Here, in our Patient-Centered Medical Home, we work to ensure that patients understand what their medications are for and how to take them properly. At each appointment, we ask questions and listen carefully to discover any medication-related issues including side effects or problems with the timing of each dose. Our healthcare providers are linked by a sophisticated electronic health records system that displays medications, supplements, allergies, and medical history to all healthcare providers on the team. To make an appointment with one of our excellent OHM team members, call: 201-666-3900 or visit:

cartoon of woman blowing nose with tissue

Send Your Cold Packing

cartoon of woman blowing nose with tissue

Fight That Cold Virus

The cold viruses are out in force this season, waiting to pounce on us. U.S. adults catch 2-4 colds a year with varying degrees of severity, If one of them has caught you, here are some tips:

  1. Your runny nose and pounding head are wearing you out! Don’t try to power through. Get the rest you need so your immune system can re-group and defeat the viruses flooding your body.
  2. Blow your nose as often as needed, but do it gently. Blowing too hard can push mucus and viruses up into your sinuses. You don’t need a secondary sinus infection.
  3. Exercise gently. This will also have a positive effect on your immune system.
  4. Avoid stress. OK, if you can’t avoid it, learn meditation or practice yoga to de-stress.
  5. Stay hydrated. Water is helpful in naturally reducing fever and flushing away waste products from the infection.

If you’re getting more than your share of colds, or they are lasting too long, something else could be going on in your body. See you Old Hook Medical healthcare provider for a full checkup.

blood pressure

How’s Your Blood Pressure?

blood pressure

Knowledge is Power

High blood pressure generally has no symptoms. That is, until this silent killer contributes to a heart attack or stroke. Whether you are young, middle aged, or old, knowing your normal resting blood pressure and comparing it to the recommended standards can give you insight into your overall state of health.

Blood pressure is the measurement of the force of blood moving through your circulatory system. The top number is when your heart is contracting and working to push blood to every cell in the body. The bottom number is the moment of rest between heart beats. Ideally, the top number should be less than 120 and the bottom number should be less than 80.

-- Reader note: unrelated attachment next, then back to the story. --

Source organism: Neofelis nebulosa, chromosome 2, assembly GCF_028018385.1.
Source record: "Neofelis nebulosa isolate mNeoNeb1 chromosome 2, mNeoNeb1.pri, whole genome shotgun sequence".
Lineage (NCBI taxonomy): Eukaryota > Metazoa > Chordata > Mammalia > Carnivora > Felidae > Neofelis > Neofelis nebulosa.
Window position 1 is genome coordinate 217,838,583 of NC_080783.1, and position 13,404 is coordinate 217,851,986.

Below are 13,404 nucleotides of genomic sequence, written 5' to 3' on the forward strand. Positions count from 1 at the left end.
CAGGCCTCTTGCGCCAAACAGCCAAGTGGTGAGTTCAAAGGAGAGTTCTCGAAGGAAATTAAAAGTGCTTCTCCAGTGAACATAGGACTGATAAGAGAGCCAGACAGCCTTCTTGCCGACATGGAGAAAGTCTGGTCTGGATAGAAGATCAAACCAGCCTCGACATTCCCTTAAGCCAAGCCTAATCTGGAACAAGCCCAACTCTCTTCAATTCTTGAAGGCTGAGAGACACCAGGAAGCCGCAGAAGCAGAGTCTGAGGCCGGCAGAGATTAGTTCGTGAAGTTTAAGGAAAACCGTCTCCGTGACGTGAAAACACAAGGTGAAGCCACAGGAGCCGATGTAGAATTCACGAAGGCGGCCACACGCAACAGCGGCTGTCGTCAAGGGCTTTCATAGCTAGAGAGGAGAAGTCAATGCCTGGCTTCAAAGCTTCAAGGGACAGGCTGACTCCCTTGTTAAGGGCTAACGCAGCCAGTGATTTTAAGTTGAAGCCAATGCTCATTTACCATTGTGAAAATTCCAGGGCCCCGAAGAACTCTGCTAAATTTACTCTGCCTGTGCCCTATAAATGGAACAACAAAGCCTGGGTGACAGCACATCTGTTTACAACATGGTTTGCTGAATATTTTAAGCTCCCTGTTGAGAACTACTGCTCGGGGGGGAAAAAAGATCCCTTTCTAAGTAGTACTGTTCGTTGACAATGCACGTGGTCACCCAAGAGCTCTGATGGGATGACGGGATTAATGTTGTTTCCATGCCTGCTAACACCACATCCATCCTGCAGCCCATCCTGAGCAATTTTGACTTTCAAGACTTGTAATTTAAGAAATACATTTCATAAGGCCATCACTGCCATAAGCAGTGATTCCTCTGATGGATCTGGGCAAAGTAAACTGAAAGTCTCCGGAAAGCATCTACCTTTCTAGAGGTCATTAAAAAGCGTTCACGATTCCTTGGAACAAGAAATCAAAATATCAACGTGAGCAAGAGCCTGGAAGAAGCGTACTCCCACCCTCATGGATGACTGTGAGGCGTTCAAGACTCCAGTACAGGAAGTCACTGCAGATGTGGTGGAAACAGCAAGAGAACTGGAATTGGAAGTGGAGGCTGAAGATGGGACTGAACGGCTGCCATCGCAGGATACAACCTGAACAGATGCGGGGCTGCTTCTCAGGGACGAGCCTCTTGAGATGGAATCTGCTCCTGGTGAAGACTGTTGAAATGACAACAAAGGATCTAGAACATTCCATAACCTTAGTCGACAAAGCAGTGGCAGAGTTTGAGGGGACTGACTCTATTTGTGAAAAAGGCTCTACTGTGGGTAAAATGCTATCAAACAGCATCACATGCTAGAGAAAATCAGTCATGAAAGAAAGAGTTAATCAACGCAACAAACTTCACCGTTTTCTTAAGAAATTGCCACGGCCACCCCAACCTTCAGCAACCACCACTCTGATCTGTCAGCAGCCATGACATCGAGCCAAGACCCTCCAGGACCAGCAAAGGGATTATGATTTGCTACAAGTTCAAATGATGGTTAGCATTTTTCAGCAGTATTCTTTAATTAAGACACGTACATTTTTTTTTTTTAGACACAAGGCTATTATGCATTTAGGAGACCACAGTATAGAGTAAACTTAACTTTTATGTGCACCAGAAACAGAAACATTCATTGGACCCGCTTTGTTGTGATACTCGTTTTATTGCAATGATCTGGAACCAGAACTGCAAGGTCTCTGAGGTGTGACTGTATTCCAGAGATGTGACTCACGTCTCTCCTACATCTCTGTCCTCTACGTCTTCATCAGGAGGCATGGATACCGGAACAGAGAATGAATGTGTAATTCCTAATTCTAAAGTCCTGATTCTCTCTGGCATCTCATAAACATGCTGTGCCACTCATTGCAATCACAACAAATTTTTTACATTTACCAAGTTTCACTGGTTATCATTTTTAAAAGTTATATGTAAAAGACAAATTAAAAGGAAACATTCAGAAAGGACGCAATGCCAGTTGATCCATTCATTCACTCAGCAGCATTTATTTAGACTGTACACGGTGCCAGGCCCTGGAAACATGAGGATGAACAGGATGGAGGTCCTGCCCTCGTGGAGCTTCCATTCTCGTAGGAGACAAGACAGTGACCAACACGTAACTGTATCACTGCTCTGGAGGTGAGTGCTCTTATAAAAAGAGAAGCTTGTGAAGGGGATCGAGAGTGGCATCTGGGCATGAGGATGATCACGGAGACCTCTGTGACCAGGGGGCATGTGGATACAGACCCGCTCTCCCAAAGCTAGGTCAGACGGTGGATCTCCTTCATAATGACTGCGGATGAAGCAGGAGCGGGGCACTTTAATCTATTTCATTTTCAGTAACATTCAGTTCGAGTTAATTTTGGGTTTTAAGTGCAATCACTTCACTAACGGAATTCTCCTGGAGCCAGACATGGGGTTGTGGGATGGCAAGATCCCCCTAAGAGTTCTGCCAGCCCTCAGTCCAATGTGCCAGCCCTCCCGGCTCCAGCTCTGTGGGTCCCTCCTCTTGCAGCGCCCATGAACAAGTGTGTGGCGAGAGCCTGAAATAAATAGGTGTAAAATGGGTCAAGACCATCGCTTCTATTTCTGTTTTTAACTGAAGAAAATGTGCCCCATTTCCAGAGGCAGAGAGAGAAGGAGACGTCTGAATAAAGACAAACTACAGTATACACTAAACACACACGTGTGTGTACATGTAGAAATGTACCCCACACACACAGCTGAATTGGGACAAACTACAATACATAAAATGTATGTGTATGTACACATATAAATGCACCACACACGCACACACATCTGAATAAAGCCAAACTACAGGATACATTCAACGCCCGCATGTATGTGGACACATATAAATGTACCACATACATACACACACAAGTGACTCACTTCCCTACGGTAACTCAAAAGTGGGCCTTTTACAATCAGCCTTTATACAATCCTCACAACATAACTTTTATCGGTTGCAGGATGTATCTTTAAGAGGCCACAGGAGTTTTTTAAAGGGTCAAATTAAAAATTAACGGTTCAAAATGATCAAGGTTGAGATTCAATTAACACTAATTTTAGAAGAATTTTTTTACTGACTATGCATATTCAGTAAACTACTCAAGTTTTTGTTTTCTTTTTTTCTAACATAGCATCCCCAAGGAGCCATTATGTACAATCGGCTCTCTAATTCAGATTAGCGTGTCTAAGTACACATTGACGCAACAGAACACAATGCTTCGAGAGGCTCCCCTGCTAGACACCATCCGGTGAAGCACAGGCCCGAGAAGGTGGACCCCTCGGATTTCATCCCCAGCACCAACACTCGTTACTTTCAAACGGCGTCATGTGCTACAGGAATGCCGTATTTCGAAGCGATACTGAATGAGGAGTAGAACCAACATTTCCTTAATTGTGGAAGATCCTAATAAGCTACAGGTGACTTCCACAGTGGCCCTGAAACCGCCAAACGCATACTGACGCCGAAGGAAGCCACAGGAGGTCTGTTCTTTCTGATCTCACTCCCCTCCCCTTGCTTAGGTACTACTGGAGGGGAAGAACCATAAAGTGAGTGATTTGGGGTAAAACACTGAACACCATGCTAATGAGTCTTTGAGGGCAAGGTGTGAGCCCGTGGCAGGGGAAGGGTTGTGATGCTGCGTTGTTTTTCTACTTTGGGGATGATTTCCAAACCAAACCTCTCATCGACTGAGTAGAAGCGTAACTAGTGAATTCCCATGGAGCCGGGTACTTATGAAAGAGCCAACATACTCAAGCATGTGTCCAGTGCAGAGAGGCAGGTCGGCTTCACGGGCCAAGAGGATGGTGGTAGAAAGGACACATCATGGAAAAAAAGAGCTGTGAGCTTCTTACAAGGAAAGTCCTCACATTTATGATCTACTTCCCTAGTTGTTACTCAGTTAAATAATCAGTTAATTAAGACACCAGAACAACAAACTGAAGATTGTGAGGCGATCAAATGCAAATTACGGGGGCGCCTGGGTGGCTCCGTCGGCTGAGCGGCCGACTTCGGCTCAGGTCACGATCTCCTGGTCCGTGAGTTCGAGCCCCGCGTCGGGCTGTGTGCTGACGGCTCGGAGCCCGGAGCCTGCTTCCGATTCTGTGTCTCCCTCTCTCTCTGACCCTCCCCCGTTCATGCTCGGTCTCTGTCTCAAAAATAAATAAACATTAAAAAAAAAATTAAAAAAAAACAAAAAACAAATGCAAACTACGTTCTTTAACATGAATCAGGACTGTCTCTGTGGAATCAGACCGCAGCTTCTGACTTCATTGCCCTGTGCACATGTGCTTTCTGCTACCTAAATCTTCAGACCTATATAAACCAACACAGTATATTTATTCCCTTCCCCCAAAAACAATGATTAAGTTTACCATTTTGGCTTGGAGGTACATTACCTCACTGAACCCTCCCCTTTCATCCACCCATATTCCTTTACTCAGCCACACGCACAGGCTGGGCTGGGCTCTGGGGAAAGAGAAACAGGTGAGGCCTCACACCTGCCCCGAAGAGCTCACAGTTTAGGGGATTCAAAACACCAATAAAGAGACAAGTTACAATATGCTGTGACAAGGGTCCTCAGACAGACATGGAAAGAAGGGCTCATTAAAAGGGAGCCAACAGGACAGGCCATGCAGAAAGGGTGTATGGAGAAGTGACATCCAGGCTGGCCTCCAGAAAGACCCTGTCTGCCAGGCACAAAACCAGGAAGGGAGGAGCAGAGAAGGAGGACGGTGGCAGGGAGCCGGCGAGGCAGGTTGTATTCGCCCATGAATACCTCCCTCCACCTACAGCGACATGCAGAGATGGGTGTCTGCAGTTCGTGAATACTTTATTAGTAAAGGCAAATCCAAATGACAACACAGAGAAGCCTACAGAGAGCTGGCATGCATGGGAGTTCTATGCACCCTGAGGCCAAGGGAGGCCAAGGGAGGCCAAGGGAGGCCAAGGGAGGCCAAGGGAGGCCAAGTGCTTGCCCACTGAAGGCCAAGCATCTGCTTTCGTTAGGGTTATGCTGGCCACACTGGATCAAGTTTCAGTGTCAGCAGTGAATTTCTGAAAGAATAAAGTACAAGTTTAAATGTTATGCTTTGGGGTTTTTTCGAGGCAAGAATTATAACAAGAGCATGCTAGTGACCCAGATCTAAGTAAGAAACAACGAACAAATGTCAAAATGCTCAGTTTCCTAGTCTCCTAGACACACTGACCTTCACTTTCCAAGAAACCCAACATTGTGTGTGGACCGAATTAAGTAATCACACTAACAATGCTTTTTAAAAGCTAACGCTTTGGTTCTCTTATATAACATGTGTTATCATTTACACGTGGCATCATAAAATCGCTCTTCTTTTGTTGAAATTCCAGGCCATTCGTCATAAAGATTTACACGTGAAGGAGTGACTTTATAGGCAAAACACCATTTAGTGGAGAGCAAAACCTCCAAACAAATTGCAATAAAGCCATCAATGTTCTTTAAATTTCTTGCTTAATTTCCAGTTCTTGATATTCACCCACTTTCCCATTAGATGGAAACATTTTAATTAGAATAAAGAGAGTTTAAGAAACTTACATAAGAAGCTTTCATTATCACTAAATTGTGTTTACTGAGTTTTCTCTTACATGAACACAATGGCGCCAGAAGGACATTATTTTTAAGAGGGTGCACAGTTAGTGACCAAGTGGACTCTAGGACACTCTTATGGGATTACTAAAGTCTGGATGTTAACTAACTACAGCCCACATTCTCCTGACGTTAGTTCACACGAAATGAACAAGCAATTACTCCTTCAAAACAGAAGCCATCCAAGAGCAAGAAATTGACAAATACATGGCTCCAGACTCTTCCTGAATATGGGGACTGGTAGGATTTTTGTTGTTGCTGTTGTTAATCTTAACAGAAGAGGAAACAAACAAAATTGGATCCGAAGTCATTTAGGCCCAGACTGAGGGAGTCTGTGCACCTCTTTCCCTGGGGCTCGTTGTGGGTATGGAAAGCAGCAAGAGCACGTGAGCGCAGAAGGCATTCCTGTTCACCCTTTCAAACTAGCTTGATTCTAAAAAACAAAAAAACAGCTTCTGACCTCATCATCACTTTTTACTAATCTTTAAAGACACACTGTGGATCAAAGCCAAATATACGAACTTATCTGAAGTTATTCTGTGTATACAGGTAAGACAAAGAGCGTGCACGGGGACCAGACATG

High blood pressure strains your heart and circulatory system and can literally take years off your life. At Old Hook Medical, our healthcare providers will check your blood pressure and other overall measurements of health at your annual exam. Once you know your numbers, we’ll help you make a plan to keep your blood pressure under control. In addition to eating nutritiously and exercising smartly, there are many effective medications to keep blood pressure in a healthy range.

older patient with medical team in background

Better Diabetes Care

older patient with medical team in background

Shared Medical Appointments

Diabetes is a complex medical condition that takes careful management by patients and their medical teams. If you have diabetes, or you’re helping to manage the condition for a loved one, here’s news that can make things easier.

Old Hook Medical now offers Shared Medical Appointments for established patients with diabetes. In this new format, about a dozen patients will meet at the same visit with our board-certified endocrinologist, Dr. Sameera Daud-Ahmad, a Certified Diabetes Educator, and OHM assistant staff members for 90 minutes. Each patient will have one-on-one time with Dr. Daud-Ahmad and receive diabetes education. There will also be time to discuss diabetes management techniques with the other patients and caregivers present.

It takes a team to manage diabetes. In this relaxed atmosphere, patients and caregivers will learn from each other as well as from the OHM healthcare providers. Shared Medical Appointments have proven to result in better glucose control and help take away the all-too-common perception of fighting diabetes alone. OHM Shared Medical Appointments are held once a month on Mondays. Patients must be ongoing patients of Dr. Sameera Daud-Ahmand. Patient should bring their glucose log, a list of medications, and any questions about managing diabetes. All attendees will sign an agreement that they will maintain confidentiality about other patients’ medical conditions.

To register for a Shared Medical Appointment, call: 201-666-3900, ext 7. Ask for Maryann. Patients who are not yet seeing Dr. Daud-Ahmad, must make an initial one-on-one visit before attending the Shared Medical Appointments.